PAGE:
Daddy Longlegs (2010)
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Critic Reviews for Daddy Longlegs
The film's grungy, ultra-low-budget look, thanks to the Safdie's handheld camera, is just right for catching the crummy, hardscrabble, rat-infested milieu.
Hitchcock would have loved it, even wrapped in the Safdies scruffy enigma of a movie.
Most directors are, in fact, inspiring performers who reserve their performances for cast and crew; Bronstein is among the most self-unsparing and inspired of them, and his performance in the movie is a treasure.
Bronstein's loose-limbed performance as the brash, irresponsible father of two young boys establishes him as a genuine triple threat.
If Daddy Longlegs is influenced by Cassavetes, well, that's not a bad thing. Few filmmakers have the nerve to travel that path.
Audience Reviews for Daddy Longlegs
In "Daddy Longlegs," Lenny(Ronald Bronstein), a film projectionist in New York City, is given custody of his two sons(Sage & Frey Ranaldo) for two weeks. So, he takes them to play racquetball and his unstable girlfriend Leni(Eleonore Hendricks) brings them a lizard. In return, he cheats on her with Roberta(Dakota Goldhor) who he met in a bar and then follows her and her boyfriend(Aren Topdijian) upstate, bringing the boys along for a little waterskiing. Overall, "Daddy Longlegs" is as aimless as its anti-hero, never being able to make up its mind about whether he is reckless or just irresponsible, nor what kind of movie it really wants to be without really the kind of energy to even be cringe inducing. What is true about him is what I am fond of saying in general in that some people should never have kids, especially Lenny who has trouble taking care of himself, much less two of them. As harsh as it may sound, one imagines him making the boys' future mother(Leah Singer) laugh before she wisely came to her senses.
*INDEPENDENT SPIRIT AWARD NOMINEE - BEST ACTOR and JOHN CASSAVETES AWARD* This is a deeply unsettling film about a manic, terrible father who thinks it's more important to be your child's friend instead of a parent. Constantly in motion, always late, never thinking clearly, making awful choices, Ronald Bronstein gives a fantastic performance in a part that would be unforgivable is less-able hands. Think Modern Family's Phil (Ty Burrell) if he were divorced from Claire, moved to a New York studio apartment, and had custody of the kids for only 2 weeks a year. Even for that short period of time, he still can't get it together. One sequence in particular, when he devises a terrible solution to leaving the kids home alone, goes so wrong, I was filled with a horrible feeling of dread. This is a Dad with the worst decision-making process EVER! Worse than DeNiro in THIS BOY'S LIFE. Worse than Darth Vader! Worse than the Godfather! Shot verite-style, the movie hurtles you along with Bronstein's ADD character as he juggles a girlfriend, a movie projectionist job, a justifiably enraged ex-wife, a trick, and weary neighbors, all while trying to take care of his two boys. Although he has a light spirit, which proves sweet and funny at times, he just seems like a guy who should NEVER be allowed unsupervised around his kids. Obviously that's the point here, so I don't mean to get all pedantic about it. Some people are just this desperate and crazy, and this movie tells us this in all it's crazy, loopy, fly-on-the-wall glory.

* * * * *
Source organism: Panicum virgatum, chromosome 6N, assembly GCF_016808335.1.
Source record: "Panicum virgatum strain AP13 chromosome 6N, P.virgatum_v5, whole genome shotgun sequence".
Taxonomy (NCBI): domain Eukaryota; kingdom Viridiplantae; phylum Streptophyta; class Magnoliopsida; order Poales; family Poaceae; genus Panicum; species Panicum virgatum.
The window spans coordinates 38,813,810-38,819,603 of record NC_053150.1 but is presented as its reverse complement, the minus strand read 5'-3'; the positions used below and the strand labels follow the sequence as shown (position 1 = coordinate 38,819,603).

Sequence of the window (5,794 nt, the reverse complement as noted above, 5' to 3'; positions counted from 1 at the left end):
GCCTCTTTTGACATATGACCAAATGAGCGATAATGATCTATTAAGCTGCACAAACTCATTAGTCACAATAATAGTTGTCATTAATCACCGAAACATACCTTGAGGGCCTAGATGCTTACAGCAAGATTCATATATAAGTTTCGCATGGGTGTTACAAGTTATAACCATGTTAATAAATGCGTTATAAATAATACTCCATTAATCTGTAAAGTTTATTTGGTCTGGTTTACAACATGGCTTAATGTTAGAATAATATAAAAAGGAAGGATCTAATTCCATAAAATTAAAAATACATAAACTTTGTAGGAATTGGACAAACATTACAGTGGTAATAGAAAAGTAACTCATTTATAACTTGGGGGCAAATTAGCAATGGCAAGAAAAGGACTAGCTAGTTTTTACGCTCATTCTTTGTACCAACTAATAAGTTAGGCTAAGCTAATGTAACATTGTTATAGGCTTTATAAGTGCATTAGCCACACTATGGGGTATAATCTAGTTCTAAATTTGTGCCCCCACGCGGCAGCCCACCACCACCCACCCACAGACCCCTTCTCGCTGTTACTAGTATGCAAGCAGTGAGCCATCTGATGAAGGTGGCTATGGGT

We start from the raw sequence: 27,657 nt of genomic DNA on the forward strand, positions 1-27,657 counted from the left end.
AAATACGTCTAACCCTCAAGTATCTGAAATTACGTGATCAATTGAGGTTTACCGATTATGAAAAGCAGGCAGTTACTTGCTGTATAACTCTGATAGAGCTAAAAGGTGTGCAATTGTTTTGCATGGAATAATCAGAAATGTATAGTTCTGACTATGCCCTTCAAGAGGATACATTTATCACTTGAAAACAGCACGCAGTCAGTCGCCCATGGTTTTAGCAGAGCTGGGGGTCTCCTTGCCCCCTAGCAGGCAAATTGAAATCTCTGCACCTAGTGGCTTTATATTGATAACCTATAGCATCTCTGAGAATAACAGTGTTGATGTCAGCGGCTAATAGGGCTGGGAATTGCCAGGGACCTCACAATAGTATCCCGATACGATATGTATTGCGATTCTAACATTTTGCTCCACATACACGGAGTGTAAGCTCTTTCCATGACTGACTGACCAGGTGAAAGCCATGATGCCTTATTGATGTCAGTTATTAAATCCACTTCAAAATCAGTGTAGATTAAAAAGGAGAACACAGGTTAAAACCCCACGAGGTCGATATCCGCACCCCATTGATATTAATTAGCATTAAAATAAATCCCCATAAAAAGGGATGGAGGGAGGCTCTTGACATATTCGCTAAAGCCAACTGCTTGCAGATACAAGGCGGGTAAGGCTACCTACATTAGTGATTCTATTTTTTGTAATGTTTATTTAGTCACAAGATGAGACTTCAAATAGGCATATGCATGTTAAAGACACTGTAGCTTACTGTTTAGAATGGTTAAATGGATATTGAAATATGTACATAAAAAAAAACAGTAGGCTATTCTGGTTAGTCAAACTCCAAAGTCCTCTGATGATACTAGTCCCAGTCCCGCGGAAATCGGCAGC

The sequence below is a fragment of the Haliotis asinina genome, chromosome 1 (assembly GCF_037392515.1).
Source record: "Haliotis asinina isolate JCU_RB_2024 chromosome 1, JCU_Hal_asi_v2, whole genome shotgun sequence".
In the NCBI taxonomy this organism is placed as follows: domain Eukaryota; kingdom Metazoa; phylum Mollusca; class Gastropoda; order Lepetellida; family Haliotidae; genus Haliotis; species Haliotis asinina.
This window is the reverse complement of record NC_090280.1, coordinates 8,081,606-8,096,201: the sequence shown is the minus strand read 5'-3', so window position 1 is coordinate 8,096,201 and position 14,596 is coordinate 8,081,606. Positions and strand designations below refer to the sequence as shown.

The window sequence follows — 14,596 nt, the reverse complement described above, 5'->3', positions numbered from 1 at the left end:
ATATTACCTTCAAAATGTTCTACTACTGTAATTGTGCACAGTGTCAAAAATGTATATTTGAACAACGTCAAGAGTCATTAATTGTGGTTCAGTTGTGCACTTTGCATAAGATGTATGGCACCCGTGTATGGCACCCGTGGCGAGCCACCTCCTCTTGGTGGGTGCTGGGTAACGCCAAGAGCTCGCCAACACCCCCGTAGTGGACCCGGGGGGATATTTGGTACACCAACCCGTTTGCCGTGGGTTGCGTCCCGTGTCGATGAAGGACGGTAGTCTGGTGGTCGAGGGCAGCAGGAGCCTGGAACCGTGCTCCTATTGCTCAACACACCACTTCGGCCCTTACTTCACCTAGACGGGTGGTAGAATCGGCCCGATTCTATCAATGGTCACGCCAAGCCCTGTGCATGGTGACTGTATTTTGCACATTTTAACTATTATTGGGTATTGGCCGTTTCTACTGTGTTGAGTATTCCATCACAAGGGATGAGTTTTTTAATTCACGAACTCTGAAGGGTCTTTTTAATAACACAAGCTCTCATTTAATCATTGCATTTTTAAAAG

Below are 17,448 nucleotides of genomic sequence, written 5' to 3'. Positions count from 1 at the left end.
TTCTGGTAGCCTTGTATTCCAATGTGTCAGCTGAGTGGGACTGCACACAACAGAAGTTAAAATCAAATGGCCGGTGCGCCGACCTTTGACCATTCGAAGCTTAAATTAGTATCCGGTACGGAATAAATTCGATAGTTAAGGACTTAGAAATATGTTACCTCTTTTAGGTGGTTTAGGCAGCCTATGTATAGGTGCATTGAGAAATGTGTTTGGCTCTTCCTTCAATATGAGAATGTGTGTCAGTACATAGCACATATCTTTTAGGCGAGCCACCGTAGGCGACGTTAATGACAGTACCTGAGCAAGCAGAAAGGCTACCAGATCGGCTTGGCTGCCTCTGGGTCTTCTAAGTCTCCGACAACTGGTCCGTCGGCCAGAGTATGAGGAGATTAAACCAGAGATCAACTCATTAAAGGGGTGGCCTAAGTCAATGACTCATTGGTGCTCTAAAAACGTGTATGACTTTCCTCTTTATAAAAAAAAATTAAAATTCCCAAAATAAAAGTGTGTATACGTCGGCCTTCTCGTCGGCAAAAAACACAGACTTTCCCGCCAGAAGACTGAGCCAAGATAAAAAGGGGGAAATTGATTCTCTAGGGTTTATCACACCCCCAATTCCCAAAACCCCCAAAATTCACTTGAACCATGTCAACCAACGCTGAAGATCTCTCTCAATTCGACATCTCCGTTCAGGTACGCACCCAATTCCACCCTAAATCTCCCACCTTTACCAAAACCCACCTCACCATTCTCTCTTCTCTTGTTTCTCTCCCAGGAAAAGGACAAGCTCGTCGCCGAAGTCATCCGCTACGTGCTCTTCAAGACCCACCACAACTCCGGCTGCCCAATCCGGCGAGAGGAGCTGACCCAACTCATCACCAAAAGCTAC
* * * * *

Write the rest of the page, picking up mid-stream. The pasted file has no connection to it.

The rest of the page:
"Daddy Longlegs" (aka "Go Get Some Rosemary") is a hand-made, ultra-New York film reminiscent of Azazel Jacobs's "Momma's Man" (2008). Both films are extremely authentic, capturing astonishingly well the feeling of living in Manhattan. But both films suffer from an aimless and flaccid quality. There's just not enough drama or insight to keep "Daddy Longlegs" interesting. Watching ordinary people struggle with ordinary things is simply not exciting after about 30 minutes. Ronald Bronstein does give an unforgettable performance as the Dad who is overflowing with love but can't quite become a grown-up. From what I've read, Joshua and Ben Safdie made the film as a tribute to their real-life father, who had custody of them for just two weeks a year. I could see why the Safdie boys would find those two weeks with their crazy Dad so memorable. The film starts beautifully, with actual footage of them dancing in the living room with Dad during one of these visits. But you immediately get the sense of how Dad was a bit unhinged. Why did he have to be nearly naked while dancing with his young sons? The dancing is adorable. And the boys are obviously enraptured by their Dad. But why do it in only a pair of thin boxers? As we later learn, Dad also had boyfriends and girlfriends sleeping over during their two-week stays. Why couldn't he put his dalliances on hold just for the two weeks when the boys were visiting? I'm sure Josh and Ben Safdie have been asking themselves such questions for years. There is a harrowing scene involving sleeping pills, the details of which I won't give away. But for the most part we watch Dad struggle to do things like get a babysitter so he can do a late-shift at work or go out on a date. As remarkable as Bronstein is as an actor, the tedium does start to wear thin.
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